How long did it take to develop?
The work to bring us to this point has taken a number of years. We started through an Innovate UK funded research project that ran for two years with the funding awarded to projects supporting the digitalisation of the built environment. BSI and the CPA then committed to take the outputs and develop these into a service for the industry in early 2020. We completed the development of the production system at the end of May this year and we have been in a beta phase for the past five months. We expect to continue to develop the platform in response to market feedback.
How many manufacturers and projects tested Identify?
During the various phases of the work, we have tested the system with both manufacturers and users from other parts of the supply chain who will be using UPINs, such as designers, specifiers and asset managers. We have pushed thousands of product records through our various development test systems, but as UPINs are designed to be persistent, we have had to be careful not to push test data into the live system.
What did you learn during the development phase and the tests?
That manufacturers have different levels of maturity with how product data is managed: this means that we will need to effectively support the on-boarding process. We have responded by creating three different methods for providing data to Identify: a web user interface, an Excel data-load tool or directly through an API. We also provide full on-boarding support to help manufacturers as and when needed.
How many manufacturers and/or products are already listed on Identify?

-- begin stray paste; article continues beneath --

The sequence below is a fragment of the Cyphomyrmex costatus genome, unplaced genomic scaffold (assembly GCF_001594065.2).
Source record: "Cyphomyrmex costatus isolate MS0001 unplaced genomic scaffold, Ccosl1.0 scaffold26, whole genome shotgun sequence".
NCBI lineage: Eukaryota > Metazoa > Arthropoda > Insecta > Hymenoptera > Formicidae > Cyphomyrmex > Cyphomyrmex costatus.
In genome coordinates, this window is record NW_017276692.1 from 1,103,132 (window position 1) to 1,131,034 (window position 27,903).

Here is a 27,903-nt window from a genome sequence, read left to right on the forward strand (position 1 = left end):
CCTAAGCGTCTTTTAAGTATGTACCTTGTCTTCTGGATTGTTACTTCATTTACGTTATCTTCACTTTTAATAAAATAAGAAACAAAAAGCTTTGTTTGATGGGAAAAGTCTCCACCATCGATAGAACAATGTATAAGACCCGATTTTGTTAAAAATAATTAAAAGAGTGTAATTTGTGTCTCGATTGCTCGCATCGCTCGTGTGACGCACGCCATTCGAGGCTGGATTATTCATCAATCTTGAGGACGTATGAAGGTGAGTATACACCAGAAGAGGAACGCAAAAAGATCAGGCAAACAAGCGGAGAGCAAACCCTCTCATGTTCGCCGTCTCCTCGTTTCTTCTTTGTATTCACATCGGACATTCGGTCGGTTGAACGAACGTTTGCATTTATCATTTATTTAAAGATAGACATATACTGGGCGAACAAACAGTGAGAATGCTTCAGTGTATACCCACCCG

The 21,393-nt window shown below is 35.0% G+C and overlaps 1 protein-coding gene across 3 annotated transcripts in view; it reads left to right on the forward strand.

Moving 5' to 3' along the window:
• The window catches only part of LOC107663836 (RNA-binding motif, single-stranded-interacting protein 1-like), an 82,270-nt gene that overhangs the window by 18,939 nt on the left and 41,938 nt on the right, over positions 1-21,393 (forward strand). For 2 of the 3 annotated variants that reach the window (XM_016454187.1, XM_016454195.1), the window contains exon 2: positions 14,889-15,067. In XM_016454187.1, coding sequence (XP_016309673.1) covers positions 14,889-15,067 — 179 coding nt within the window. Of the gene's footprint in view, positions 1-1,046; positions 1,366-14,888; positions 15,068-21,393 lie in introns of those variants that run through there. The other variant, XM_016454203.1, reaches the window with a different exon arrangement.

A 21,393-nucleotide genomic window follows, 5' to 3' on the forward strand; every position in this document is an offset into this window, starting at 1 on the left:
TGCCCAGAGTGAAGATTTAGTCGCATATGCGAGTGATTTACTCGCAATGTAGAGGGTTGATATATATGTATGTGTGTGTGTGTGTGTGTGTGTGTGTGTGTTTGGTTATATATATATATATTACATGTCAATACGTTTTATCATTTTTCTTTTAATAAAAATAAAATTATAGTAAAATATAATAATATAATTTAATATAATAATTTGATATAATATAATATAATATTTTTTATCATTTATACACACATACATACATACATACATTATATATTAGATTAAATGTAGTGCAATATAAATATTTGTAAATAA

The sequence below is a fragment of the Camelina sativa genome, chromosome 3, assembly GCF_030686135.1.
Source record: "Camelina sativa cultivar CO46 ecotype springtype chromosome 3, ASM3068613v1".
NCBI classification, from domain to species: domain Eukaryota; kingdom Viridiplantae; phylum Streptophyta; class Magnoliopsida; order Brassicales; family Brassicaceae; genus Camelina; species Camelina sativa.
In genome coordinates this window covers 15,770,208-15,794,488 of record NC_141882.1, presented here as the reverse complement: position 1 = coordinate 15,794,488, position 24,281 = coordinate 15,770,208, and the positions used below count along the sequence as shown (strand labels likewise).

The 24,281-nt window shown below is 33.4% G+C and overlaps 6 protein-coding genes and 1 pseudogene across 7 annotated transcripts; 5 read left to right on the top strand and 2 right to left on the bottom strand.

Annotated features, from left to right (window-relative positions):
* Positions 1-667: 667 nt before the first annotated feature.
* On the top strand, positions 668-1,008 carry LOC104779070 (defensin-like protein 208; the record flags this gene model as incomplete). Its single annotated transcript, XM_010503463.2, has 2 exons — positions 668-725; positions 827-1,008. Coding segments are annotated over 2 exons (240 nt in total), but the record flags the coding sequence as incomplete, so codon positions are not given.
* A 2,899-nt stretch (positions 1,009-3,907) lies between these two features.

We have worked with two manufacturers during the beta test phase to test that the system works as it is designed to, and develop our on-boarding support processes. We expect this number to grow rapidly now that we have launched the product more widely. You can see one of these manufacturers talk about their experience in the video [below].
What are your expectations or targets for take up of Identify?
We want the Identify service to become a de facto tool used across all manufacturers. We expect that products with safety-related considerations may be likely to adopt Identify sooner than others, but there is no reason why all manufacturer types can’t join up now. We also believe that Identify is well timed to help manufactures respond to changing industry expectations around product information such as the Code for Construction Product Information and upcoming changes in regulation.
Does Identify need to be mandated?
No, we are not expecting Identify to be mandated and we want to work with manufacturers to demonstrate value of the service. We have seen from our beta customers that Identify can deliver value to them from the off. That said, as the power of Identify becomes recognised by asset owners and other supply chain influencers, demand for products to have a UPIN idea is likely to grow.
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This story was updated at 3.45pm on Tuesday 16 November.